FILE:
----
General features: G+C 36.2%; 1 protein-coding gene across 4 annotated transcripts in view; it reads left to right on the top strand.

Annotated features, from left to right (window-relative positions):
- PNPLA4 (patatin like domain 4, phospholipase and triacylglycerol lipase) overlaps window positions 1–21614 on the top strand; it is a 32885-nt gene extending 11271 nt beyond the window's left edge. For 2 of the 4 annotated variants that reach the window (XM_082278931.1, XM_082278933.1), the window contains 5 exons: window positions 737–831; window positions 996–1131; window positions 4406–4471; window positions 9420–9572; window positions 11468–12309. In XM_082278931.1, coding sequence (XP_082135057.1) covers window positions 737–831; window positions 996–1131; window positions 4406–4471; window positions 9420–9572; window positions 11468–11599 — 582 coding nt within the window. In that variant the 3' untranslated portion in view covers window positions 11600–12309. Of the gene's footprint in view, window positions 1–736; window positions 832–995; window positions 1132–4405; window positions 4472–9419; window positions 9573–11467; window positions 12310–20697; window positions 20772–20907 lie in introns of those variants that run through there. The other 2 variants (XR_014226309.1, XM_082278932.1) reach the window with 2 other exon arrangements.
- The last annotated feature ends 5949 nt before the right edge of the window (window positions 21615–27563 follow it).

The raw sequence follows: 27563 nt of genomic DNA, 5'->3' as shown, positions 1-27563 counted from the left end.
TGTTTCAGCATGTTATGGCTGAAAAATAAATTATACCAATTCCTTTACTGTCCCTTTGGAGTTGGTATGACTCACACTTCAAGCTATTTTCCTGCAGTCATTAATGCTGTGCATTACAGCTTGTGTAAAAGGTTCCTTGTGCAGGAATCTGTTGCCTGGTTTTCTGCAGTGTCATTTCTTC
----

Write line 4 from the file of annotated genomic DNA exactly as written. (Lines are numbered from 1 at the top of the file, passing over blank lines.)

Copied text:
- The last annotated feature ends 5949 nt before the right edge of the window (window positions 21615–27563 follow it).